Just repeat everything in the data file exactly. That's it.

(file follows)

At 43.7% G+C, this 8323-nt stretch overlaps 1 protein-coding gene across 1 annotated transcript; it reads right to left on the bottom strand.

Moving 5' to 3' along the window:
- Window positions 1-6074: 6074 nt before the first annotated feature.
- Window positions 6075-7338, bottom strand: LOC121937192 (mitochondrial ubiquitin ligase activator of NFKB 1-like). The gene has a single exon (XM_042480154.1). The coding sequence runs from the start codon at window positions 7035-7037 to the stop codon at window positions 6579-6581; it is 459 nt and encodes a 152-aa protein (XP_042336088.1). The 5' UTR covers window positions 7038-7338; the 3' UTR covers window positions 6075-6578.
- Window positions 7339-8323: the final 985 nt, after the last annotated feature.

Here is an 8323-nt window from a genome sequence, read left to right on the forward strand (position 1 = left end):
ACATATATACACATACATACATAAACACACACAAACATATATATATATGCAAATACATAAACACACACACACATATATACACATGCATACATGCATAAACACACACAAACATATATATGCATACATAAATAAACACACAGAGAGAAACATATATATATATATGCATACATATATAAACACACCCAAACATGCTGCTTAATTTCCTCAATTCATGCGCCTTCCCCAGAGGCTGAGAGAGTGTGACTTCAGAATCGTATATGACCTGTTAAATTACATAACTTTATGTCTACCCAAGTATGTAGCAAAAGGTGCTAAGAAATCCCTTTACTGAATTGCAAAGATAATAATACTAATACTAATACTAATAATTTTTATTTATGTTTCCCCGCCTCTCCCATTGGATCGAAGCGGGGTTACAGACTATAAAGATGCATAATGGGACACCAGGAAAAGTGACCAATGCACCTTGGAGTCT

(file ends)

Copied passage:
At 43.7% G+C, this 8323-nt stretch overlaps 1 protein-coding gene across 1 annotated transcript; it reads right to left on the bottom strand.

Moving 5' to 3' along the window:
- Window positions 1-6074: 6074 nt before the first annotated feature.
- Window positions 6075-7338, bottom strand: LOC121937192 (mitochondrial ubiquitin ligase activator of NFKB 1-like). The gene has a single exon (XM_042480154.1). The coding sequence runs from the start codon at window positions 7035-7037 to the stop codon at window positions 6579-6581; it is 459 nt and encodes a 152-aa protein (XP_042336088.1). The 5' UTR covers window positions 7038-7338; the 3' UTR covers window positions 6075-6578.
- Window positions 7339-8323: the final 985 nt, after the last annotated feature.

Here is an 8323-nt window from a genome sequence, read left to right on the forward strand (position 1 = left end):
ACATATATACACATACATACATAAACACACACAAACATATATATATATGCAAATACATAAACACACACACACATATATACACATGCATACATGCATAAACACACACAAACATATATATGCATACATAAATAAACACACAGAGAGAAACATATATATATATATGCATACATATATAAACACACCCAAACATGCTGCTTAATTTCCTCAATTCATGCGCCTTCCCCAGAGGCTGAGAGAGTGTGACTTCAGAATCGTATATGACCTGTTAAATTACATAACTTTATGTCTACCCAAGTATGTAGCAAAAGGTGCTAAGAAATCCCTTTACTGAATTGCAAAGATAATAATACTAATACTAATACTAATAATTTTTATTTATGTTTCCCCGCCTCTCCCATTGGATCGAAGCGGGGTTACAGACTATAAAGATGCATAATGGGACACCAGGAAAAGTGACCAATGCACCTTGGAGTCT